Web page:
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Biological Sciences Division
Research Highlights

October 2013

Amino Acids Boost Protein Recovery in Microbial Communities

Scientists find optimal soil pretreatment methods

Microbial community
Studying the proteins expressed by soil-dwelling microbial communities helps to define their fundamental biogeochemical roles in carbon cycling, nitrogen cycling, phosphorus cycling, and climate regulation, as well as determine how they might assist with environmental cleanup.

Results: Scientists can now recover and identify twice as many proteins expressed by soil-dwelling microbes than they could previously thanks to a new method of soil pretreatment developed by a scientific team led by Pacific Northwest National Laboratory researchers.

The researchers tested a variety of methods and found that recovery and identification of proteins is significantly enhanced if, before lysis (dissolution), soil samples are treated with a cocktail of polar-positive amino acids, which bind to soil and block protein-binding sites. Upon lysis, a desorption buffer enhances the solubilization of proteins from the soil/solution mixture, while the amino acid pretreatment prevents protein from adsorbing onto the soil. The strategy for processing samples reveals new insight into the function of microbial communities in their native environments.

Why It Matters: The ability to identify twice as many proteins expressed by microbial communities in natural samples helps to define their fundamental biogeochemical roles in carbon cycling, nitrogen cycling, phosphorus cycling, and climate regulation. It also helps to determine how these communities might assist with environmental cleanup. For example, bacterial protein expression could be optimized to help remediate sites contaminated with toxic metals or radionuclides.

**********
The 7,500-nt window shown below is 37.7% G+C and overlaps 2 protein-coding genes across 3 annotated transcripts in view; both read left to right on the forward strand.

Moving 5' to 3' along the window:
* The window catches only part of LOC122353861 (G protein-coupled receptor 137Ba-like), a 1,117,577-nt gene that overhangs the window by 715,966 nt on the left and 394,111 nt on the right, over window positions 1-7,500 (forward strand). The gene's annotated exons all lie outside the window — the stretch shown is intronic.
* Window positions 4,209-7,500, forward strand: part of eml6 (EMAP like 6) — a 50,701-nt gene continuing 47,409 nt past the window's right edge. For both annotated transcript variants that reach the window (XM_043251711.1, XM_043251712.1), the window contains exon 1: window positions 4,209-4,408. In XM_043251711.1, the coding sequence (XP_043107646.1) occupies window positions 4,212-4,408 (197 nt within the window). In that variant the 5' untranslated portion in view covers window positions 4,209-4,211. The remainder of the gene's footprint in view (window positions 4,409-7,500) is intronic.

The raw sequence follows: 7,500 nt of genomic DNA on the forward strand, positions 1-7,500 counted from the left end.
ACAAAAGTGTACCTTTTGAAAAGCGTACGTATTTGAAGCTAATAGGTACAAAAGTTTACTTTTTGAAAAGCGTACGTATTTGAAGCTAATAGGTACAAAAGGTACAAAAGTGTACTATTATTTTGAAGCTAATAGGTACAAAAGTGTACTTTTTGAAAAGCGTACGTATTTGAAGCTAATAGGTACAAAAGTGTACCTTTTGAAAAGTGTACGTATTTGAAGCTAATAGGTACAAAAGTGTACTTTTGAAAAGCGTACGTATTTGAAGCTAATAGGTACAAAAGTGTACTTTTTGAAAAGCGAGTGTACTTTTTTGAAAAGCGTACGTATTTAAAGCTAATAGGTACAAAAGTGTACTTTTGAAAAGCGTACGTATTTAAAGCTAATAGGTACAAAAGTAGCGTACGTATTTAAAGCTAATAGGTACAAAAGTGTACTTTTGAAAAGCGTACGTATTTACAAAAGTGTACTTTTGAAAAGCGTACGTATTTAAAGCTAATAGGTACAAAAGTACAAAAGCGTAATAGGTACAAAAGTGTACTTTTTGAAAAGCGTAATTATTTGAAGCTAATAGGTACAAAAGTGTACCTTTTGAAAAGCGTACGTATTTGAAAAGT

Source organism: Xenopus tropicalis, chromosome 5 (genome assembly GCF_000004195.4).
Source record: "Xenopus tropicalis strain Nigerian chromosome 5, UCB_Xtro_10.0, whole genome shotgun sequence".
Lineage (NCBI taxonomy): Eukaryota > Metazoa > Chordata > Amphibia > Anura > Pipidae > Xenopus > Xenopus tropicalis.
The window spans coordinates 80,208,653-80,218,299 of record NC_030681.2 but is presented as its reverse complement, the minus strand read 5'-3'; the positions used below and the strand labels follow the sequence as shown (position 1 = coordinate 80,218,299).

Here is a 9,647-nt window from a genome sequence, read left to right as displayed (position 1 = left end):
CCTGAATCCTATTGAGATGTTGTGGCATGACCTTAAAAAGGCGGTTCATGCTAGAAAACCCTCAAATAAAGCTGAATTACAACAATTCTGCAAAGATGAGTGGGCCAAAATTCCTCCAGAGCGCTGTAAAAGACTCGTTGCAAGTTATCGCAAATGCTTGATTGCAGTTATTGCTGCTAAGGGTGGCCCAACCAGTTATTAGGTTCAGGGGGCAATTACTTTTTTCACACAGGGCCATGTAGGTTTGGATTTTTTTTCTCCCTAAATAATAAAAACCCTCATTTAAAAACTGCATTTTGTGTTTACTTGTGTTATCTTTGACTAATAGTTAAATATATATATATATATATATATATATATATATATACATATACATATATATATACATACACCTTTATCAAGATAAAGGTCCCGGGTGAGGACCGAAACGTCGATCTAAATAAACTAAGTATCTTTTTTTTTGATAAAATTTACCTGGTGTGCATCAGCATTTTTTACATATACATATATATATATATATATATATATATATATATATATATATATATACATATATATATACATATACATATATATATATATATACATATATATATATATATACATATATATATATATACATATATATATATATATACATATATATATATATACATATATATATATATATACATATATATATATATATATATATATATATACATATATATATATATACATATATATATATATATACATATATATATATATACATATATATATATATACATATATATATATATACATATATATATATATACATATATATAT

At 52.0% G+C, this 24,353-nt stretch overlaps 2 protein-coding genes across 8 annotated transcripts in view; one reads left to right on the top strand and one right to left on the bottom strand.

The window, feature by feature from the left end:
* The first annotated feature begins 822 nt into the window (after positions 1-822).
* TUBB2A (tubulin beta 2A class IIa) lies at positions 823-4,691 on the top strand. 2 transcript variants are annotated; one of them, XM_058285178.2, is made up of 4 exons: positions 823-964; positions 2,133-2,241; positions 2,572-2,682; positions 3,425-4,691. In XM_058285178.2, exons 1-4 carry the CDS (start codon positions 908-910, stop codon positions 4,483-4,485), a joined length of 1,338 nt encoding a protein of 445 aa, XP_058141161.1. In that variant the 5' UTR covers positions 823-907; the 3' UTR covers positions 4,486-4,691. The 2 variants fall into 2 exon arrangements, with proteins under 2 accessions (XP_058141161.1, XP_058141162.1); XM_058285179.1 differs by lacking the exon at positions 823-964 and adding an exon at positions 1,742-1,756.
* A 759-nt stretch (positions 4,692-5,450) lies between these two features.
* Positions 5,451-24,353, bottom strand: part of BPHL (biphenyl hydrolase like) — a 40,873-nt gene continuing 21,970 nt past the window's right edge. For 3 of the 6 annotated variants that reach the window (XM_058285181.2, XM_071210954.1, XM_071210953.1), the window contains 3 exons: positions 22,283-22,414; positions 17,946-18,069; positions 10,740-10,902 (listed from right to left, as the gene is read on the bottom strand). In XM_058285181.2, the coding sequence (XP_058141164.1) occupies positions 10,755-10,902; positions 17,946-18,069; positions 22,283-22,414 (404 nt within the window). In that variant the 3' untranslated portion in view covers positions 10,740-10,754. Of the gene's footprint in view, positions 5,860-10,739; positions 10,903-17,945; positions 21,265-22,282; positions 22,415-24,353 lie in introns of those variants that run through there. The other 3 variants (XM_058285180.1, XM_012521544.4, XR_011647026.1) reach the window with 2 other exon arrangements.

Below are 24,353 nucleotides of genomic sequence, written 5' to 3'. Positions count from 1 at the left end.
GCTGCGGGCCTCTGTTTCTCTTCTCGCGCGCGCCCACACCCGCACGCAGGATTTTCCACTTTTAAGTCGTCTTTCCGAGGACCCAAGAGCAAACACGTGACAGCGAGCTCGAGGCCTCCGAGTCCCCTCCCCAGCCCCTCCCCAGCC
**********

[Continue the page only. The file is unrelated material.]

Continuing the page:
Methods: The scientists tested the methods on a model system consisting of Escherichia coli and uncontaminated soil samples from Rifle, Colorado; a variety of soil samples having different sand and silt compositions; and an indigenous soil sample contaminated with diesel oil from King George, Antarctica.

The method does not interfere with mass spectrometry analyses, and in the model system, the researchers showed that the polar-positive amino acid/desorption buffer pretreatment improved protein identification by nearly an order of magnitude compared to using no pretreatment at all.

Their results show that it is possible to significantly increase protein identifications by blocking binding sites on a variety of soil and sediment textures. Using an optimized desorption buffer further increases the number of identifications.

What's Next? The researchers are currently experimenting with different binders to further improve the effectiveness of blocking protein-binding sites on soil. The desorption buffer is also being optimized to solubilize proteins without co-extracting contaminating humic substances (organics in soil).


Support: This research was supported by the U.S. Department of Energy Office of Biological and Environmental Research (BER) Genomic Science Program. Portions of the work were performed at EMSL, the Environmental Molecular Sciences Laboratory, a BER-supported national scientific user facility located at PNNL.

User Facility: EMSL

Research Team: Carrie Nicora, Mary Lipton, Brian Anderson, Stephen Callister, Angela Norbeck, Sam Purvine, and Richard Smith, PNNL; Janet Jansson and Maude David, Lawrence Berkeley National Laboratory; Olivia Mason, Florida State University; and Diogo Jurelevicius, Universidade Federal do Rio de Janeiro.

Reference: Nicora CD, BJ Anderson, SJ Callister, AD Norbeck, SO Purvine, JK Jansson, OU Mason, MM David, D Jurelevicius, RD Smith, and MS Lipton. 2013. "Amino Acid Treatment Enhances Protein Recovery from Sediment and Soils for Metaproteomic Studies." Proteomics 13(18-19):1776-1785. DOI: 10.1002/pmic.201300003.

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